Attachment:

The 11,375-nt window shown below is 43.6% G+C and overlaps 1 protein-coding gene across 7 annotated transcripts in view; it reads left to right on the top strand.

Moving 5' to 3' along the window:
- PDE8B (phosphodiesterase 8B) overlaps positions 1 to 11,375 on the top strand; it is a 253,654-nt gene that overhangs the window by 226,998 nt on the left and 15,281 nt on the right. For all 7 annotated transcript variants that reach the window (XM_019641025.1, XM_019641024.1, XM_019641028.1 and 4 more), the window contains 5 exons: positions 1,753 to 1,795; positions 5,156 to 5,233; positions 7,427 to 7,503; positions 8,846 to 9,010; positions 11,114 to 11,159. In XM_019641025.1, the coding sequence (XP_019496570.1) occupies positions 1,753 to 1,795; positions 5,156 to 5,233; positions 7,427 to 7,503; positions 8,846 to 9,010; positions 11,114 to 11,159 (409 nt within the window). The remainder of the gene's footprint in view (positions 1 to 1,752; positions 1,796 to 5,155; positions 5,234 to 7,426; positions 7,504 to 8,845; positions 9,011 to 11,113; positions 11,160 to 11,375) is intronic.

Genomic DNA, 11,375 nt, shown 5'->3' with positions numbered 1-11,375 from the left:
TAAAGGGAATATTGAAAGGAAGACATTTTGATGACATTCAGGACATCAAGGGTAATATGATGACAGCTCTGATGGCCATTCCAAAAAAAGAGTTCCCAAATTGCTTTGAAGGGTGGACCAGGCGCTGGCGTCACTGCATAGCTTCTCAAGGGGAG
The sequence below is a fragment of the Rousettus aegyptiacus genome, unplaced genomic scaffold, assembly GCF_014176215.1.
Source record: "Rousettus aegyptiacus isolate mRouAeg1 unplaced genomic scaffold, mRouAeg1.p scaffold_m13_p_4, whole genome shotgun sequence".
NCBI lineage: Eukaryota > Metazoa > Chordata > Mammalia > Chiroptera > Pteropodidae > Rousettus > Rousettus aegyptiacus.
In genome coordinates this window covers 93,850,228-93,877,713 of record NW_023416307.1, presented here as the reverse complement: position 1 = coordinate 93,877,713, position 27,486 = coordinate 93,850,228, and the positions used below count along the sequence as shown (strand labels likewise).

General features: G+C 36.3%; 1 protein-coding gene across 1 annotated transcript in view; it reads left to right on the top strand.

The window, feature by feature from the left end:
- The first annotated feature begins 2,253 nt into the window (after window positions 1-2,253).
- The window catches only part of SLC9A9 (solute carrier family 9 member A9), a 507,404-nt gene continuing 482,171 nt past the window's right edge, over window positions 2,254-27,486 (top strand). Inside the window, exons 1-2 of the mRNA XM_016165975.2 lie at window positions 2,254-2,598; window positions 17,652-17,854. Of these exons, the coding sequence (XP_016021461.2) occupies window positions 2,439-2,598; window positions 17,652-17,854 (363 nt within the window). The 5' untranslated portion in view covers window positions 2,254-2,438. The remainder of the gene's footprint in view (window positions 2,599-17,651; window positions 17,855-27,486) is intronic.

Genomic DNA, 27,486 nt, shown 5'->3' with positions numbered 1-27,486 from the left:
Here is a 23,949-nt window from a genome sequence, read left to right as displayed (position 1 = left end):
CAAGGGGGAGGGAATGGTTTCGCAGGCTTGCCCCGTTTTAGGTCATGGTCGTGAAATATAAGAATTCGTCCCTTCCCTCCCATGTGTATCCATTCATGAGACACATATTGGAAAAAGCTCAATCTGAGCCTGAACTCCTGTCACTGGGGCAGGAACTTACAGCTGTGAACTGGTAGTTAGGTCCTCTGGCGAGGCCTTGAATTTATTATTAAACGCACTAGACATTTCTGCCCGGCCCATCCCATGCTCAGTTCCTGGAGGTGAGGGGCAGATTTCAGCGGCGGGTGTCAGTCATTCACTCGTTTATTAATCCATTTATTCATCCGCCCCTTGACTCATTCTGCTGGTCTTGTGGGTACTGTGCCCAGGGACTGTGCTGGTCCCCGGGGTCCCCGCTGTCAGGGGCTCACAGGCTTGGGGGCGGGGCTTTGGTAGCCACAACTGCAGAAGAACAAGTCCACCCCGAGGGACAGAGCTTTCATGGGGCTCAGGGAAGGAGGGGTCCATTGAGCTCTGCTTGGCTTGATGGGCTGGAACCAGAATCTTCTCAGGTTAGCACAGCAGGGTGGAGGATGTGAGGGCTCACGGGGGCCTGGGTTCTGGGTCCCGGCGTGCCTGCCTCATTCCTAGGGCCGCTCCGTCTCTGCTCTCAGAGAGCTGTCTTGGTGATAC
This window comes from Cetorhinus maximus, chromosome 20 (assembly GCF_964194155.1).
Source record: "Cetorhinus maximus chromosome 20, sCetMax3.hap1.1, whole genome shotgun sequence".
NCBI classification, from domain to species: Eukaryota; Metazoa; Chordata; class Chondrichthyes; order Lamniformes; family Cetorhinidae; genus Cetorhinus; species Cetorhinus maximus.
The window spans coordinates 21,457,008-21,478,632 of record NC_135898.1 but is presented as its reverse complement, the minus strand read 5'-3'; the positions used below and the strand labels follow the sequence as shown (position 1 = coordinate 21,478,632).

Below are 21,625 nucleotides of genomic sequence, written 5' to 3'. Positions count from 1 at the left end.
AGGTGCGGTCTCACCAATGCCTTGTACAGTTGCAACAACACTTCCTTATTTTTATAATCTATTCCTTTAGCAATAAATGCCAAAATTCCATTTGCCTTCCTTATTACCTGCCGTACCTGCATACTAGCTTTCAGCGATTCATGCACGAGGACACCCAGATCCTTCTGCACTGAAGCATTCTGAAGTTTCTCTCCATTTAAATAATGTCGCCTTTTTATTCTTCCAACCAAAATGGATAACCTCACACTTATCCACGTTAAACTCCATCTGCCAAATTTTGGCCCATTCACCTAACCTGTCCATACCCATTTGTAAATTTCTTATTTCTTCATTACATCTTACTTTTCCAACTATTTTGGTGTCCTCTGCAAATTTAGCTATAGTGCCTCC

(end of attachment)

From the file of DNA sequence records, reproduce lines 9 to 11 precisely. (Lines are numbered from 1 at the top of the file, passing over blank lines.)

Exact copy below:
In genome coordinates this window covers 93,850,228-93,877,713 of record NW_023416307.1, presented here as the reverse complement: position 1 = coordinate 93,877,713, position 27,486 = coordinate 93,850,228, and the positions used below count along the sequence as shown (strand labels likewise).

General features: G+C 36.3%; 1 protein-coding gene across 1 annotated transcript in view; it reads left to right on the top strand.

The window, feature by feature from the left end: